Monday, June 02, 2008


My lecturer once told me that 'an authoritarian state monopolies national power but is unable to eliminate civil society.' Perhaps, this is the best way to describe the current Singapore political scene. With constant pressure exerted from below, the government is increasingly struggling to cope with the calls for a democratic reform. The current court case involving Chee and the PAP presents a fodder for democratization. Will Chee's renewed calls for this process be achieved?

The PAP has like many Asian political regimes, subscribed to the practice of 'Asian Values'. As incoherent as it may be, the essence of these 'Asian Values' lie in rejecting the Western notion of liberal democracy and human rights. Regimes like the PAP believe that there is an alternative way to good governance. Significantly, PAP's version of 'Asian Values' believe in the need for an authoritarian rule for economic prosperity. Rising from the tumultuous times that plagued Singapore's postcolonial era, the PAP developed an instinct for survival and the leaders placed material fulfilment on the pedestal.

Indeed, now that economic growth has been achieved and sustained, therein lies a large group of middle class. With no more worries for clean water, food on the table, wealth and housing, this group of middle class remains the pivot for the political direction of the country. The governing PAP are hoping that this middle class remain happy and satisfied, hence preventing a political radicalization. On the other hand, political opposition like Chee are banking on the material satisfied, yet politically unsatisfied bunch of the middle class to push through for a democracy that is based largely on a Western oriented concept.

Indeed, Chee personifies the political disgruntlement that pervades in many Singaporeans. Driven underground and online by the current PAP government, these group of political dissenters spend their time vilifying the current regime on online forums and blogs. They want democratic change but they are too materially satisfied or have too much material wealth at stake to come forth and demand for such. Choosing instead to become the subservient worker in the day and the radical political activist online at night, this bunch political disgruntled middle class are becoming an increasing worry for the PAP. The PAP may label Chee a political gangster or a political juvenile but these remarks are glossing over the many thousands who are behaving in Chee's manner to call for democratic change. As the PAP continues to clam down on such political demands, they are increasingly isolating themselves from the rising tide of disgruntlement that may eventually overwhelm the regime.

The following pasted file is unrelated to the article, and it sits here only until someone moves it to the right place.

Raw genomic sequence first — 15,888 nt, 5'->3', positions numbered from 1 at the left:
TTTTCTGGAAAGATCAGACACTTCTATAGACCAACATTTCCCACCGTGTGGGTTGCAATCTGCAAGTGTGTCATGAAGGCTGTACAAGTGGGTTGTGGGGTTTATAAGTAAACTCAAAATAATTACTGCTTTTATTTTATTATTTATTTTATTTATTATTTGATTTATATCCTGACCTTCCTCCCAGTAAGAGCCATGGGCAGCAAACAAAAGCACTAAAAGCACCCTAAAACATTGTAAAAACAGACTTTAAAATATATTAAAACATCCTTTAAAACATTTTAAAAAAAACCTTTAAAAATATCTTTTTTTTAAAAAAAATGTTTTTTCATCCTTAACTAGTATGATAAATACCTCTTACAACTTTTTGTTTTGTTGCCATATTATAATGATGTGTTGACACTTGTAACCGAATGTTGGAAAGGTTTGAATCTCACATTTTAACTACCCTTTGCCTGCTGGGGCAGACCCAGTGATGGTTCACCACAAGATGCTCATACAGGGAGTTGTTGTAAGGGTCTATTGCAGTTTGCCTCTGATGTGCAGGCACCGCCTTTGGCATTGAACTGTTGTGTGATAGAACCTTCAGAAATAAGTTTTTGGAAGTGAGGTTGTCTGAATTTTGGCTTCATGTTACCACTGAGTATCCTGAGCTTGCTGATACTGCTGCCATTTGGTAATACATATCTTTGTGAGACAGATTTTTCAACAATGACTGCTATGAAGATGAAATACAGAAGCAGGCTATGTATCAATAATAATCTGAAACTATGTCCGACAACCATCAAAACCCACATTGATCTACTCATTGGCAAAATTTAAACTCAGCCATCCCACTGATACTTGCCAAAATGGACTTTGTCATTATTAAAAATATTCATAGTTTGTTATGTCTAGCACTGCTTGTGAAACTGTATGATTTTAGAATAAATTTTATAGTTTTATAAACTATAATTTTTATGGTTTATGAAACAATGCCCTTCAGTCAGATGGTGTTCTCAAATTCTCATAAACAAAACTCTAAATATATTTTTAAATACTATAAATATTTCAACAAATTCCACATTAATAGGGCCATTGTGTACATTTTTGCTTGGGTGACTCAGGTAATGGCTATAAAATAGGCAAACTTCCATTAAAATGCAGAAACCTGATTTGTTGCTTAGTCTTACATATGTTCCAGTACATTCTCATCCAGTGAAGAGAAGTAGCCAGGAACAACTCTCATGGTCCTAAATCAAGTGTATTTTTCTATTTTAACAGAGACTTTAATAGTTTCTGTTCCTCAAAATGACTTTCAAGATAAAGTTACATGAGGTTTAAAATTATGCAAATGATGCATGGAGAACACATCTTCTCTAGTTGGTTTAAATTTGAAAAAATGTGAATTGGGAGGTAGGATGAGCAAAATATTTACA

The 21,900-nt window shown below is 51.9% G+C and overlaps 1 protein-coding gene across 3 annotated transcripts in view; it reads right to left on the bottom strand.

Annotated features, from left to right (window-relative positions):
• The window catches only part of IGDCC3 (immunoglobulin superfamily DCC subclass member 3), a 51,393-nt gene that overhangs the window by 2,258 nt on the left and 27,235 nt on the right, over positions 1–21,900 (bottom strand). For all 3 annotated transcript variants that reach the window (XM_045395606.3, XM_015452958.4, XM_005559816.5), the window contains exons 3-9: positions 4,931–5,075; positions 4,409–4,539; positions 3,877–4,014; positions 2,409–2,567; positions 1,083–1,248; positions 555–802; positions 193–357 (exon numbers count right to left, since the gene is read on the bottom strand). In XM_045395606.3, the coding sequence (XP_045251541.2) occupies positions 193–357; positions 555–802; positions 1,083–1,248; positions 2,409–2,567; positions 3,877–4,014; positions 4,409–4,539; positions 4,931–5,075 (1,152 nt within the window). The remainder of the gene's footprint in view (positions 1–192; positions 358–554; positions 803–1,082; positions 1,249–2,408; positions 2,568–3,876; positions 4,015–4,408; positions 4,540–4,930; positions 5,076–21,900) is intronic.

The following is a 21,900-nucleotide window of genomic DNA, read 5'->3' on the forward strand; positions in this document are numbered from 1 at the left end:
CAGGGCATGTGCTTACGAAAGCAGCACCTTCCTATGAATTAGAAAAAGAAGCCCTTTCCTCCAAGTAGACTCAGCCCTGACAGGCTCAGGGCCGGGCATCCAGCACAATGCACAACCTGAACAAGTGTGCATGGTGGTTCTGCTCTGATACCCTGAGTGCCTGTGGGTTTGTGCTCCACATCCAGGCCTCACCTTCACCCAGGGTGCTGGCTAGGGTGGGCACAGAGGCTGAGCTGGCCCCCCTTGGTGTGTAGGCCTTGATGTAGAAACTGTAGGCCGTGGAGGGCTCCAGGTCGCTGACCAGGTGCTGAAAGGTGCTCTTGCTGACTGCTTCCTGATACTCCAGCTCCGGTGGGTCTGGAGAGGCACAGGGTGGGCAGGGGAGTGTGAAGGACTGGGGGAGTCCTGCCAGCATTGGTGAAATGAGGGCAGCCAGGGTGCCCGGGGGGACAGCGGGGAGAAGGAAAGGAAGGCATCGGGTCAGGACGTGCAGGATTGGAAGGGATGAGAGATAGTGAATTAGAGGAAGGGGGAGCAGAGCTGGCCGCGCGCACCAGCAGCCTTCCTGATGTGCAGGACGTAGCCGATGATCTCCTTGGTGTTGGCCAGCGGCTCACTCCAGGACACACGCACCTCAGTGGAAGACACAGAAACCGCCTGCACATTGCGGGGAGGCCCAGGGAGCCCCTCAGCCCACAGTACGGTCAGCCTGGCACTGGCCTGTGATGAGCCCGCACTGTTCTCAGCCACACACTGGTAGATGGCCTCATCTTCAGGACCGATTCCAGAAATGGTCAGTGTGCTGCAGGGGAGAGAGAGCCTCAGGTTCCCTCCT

Indeed, while Chee is getting chastised in court, there are many more thousands singing his praises online on forums and blogs. By choosing to just take Chee as a singular political mad dog that is unrepresentative of the populace consensus, the PAP is committing political suicide. Nobody will be striving forth, mobilizing the masses and calling for civil disobedience when there are no support. This ticking time bomb has not exploded solely because the majority of the Singaporeans have not been left in the economic doldrums. Does the PAP want to remain so precariously placed on this singular reason?

It is time for the PAP to provide a top-down revolution. As a party preferring to err on the side of authoritarianism, it will be hard to cede their monopoly power. But they will have to understand that after building such an educated and economic affluent middle class, the call for democratic change will remain inevitable. No longer are we trapped in an era of Cold War, where the battle with communist rages. After Fukuyama depicted the advent of the end of history, we are now moving into an era where capitalism and globalisation are main stayers in today's society.

If the PAP still believes that any misdemeanours can be covered up with any of their well utilized institutions, then they are living in fairyland. The advent of the internet has removed all barriers and increased the necessity for transparency. Chee cannot convince the judge in the Singapore court but he can convince the millions in the international community via the internet.

Faced with domestic and international pressure, the PAP remain victims of their own success. After creating a class of citizens that have led Singapore from Third World to First, this same bunch of people are now shifting uneasily under their own political aspirations. The PAP must recognize that Singaporeans are no longer satisfied with just material wealth. Desire for democracy is no longer merely the possession of the esoteric intellectuals amongst us.

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